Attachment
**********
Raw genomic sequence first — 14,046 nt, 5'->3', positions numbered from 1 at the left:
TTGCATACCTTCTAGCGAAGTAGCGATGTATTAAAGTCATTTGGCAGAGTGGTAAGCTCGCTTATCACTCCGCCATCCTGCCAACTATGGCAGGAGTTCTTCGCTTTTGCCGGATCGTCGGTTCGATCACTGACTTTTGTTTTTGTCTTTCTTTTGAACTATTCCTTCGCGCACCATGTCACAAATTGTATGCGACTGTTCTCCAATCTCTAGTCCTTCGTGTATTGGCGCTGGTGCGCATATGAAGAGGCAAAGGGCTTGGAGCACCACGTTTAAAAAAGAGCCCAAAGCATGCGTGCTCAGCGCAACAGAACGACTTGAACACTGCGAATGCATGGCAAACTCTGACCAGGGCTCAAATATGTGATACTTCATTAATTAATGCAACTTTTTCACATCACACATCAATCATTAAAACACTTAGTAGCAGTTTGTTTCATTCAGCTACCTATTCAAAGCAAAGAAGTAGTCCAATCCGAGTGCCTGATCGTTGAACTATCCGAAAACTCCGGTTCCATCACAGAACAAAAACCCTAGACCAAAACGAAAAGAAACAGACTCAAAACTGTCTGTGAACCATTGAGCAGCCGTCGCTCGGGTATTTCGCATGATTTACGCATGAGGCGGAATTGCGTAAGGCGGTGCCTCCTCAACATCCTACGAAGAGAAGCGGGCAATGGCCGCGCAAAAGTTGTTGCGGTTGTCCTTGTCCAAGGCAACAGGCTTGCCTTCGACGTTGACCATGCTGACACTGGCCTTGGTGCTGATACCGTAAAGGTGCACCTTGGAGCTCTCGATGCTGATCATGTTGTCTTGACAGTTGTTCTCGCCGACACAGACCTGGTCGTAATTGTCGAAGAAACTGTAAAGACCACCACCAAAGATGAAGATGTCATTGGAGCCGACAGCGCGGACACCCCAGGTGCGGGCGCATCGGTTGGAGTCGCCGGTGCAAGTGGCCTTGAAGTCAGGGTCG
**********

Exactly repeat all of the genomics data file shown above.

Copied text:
Raw genomic sequence first — 14,046 nt, 5'->3', positions numbered from 1 at the left:
TTGCATACCTTCTAGCGAAGTAGCGATGTATTAAAGTCATTTGGCAGAGTGGTAAGCTCGCTTATCACTCCGCCATCCTGCCAACTATGGCAGGAGTTCTTCGCTTTTGCCGGATCGTCGGTTCGATCACTGACTTTTGTTTTTGTCTTTCTTTTGAACTATTCCTTCGCGCACCATGTCACAAATTGTATGCGACTGTTCTCCAATCTCTAGTCCTTCGTGTATTGGCGCTGGTGCGCATATGAAGAGGCAAAGGGCTTGGAGCACCACGTTTAAAAAAGAGCCCAAAGCATGCGTGCTCAGCGCAACAGAACGACTTGAACACTGCGAATGCATGGCAAACTCTGACCAGGGCTCAAATATGTGATACTTCATTAATTAATGCAACTTTTTCACATCACACATCAATCATTAAAACACTTAGTAGCAGTTTGTTTCATTCAGCTACCTATTCAAAGCAAAGAAGTAGTCCAATCCGAGTGCCTGATCGTTGAACTATCCGAAAACTCCGGTTCCATCACAGAACAAAAACCCTAGACCAAAACGAAAAGAAACAGACTCAAAACTGTCTGTGAACCATTGAGCAGCCGTCGCTCGGGTATTTCGCATGATTTACGCATGAGGCGGAATTGCGTAAGGCGGTGCCTCCTCAACATCCTACGAAGAGAAGCGGGCAATGGCCGCGCAAAAGTTGTTGCGGTTGTCCTTGTCCAAGGCAACAGGCTTGCCTTCGACGTTGACCATGCTGACACTGGCCTTGGTGCTGATACCGTAAAGGTGCACCTTGGAGCTCTCGATGCTGATCATGTTGTCTTGACAGTTGTTCTCGCCGACACAGACCTGGTCGTAATTGTCGAAGAAACTGTAAAGACCACCACCAAAGATGAAGATGTCATTGGAGCCGACAGCGCGGACACCCCAGGTGCGGGCGCATCGGTTGGAGTCGCCGGTGCAAGTGGCCTTGAAGTCAGGGTCG